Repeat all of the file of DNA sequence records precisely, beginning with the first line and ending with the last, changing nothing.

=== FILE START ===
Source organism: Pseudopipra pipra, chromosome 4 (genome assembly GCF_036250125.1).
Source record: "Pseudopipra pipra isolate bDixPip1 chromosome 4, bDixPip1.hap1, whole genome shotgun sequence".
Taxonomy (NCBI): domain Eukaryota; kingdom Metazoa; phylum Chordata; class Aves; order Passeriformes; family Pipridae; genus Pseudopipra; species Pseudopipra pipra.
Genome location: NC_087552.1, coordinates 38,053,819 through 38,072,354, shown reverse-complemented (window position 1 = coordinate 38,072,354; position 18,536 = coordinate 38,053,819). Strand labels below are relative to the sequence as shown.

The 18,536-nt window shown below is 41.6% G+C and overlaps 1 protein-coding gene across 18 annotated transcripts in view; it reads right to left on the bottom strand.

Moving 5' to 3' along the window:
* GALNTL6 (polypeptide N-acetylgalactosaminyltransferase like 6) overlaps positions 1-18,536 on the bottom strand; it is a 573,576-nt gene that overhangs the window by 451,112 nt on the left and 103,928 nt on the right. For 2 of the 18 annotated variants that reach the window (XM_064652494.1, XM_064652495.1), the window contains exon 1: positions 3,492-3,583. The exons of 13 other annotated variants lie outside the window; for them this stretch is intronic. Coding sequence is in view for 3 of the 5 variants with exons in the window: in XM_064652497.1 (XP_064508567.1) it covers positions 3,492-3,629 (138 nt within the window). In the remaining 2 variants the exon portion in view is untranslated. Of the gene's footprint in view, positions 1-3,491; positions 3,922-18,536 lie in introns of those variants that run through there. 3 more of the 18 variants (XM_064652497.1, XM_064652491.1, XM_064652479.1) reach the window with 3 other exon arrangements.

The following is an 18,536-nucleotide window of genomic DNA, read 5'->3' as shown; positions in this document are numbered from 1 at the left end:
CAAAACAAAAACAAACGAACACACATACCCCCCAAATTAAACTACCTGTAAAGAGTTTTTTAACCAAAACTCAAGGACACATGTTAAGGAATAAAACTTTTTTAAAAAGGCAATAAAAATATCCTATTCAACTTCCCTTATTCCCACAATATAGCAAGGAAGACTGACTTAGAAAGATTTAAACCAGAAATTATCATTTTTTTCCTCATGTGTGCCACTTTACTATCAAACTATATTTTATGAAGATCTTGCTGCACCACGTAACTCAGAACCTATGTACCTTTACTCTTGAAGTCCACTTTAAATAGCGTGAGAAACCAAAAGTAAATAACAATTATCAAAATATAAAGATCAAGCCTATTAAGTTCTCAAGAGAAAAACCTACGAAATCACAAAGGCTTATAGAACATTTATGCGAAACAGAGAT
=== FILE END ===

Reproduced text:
Source organism: Pseudopipra pipra, chromosome 4 (genome assembly GCF_036250125.1).
Source record: "Pseudopipra pipra isolate bDixPip1 chromosome 4, bDixPip1.hap1, whole genome shotgun sequence".
Taxonomy (NCBI): domain Eukaryota; kingdom Metazoa; phylum Chordata; class Aves; order Passeriformes; family Pipridae; genus Pseudopipra; species Pseudopipra pipra.
Genome location: NC_087552.1, coordinates 38,053,819 through 38,072,354, shown reverse-complemented (window position 1 = coordinate 38,072,354; position 18,536 = coordinate 38,053,819). Strand labels below are relative to the sequence as shown.

The 18,536-nt window shown below is 41.6% G+C and overlaps 1 protein-coding gene across 18 annotated transcripts in view; it reads right to left on the bottom strand.

Moving 5' to 3' along the window:
* GALNTL6 (polypeptide N-acetylgalactosaminyltransferase like 6) overlaps positions 1-18,536 on the bottom strand; it is a 573,576-nt gene that overhangs the window by 451,112 nt on the left and 103,928 nt on the right. For 2 of the 18 annotated variants that reach the window (XM_064652494.1, XM_064652495.1), the window contains exon 1: positions 3,492-3,583. The exons of 13 other annotated variants lie outside the window; for them this stretch is intronic. Coding sequence is in view for 3 of the 5 variants with exons in the window: in XM_064652497.1 (XP_064508567.1) it covers positions 3,492-3,629 (138 nt within the window). In the remaining 2 variants the exon portion in view is untranslated. Of the gene's footprint in view, positions 1-3,491; positions 3,922-18,536 lie in introns of those variants that run through there. 3 more of the 18 variants (XM_064652497.1, XM_064652491.1, XM_064652479.1) reach the window with 3 other exon arrangements.

The following is an 18,536-nucleotide window of genomic DNA, read 5'->3' as shown; positions in this document are numbered from 1 at the left end:
CAAAACAAAAACAAACGAACACACATACCCCCCAAATTAAACTACCTGTAAAGAGTTTTTTAACCAAAACTCAAGGACACATGTTAAGGAATAAAACTTTTTTAAAAAGGCAATAAAAATATCCTATTCAACTTCCCTTATTCCCACAATATAGCAAGGAAGACTGACTTAGAAAGATTTAAACCAGAAATTATCATTTTTTTCCTCATGTGTGCCACTTTACTATCAAACTATATTTTATGAAGATCTTGCTGCACCACGTAACTCAGAACCTATGTACCTTTACTCTTGAAGTCCACTTTAAATAGCGTGAGAAACCAAAAGTAAATAACAATTATCAAAATATAAAGATCAAGCCTATTAAGTTCTCAAGAGAAAAACCTACGAAATCACAAAGGCTTATAGAACATTTATGCGAAACAGAGAT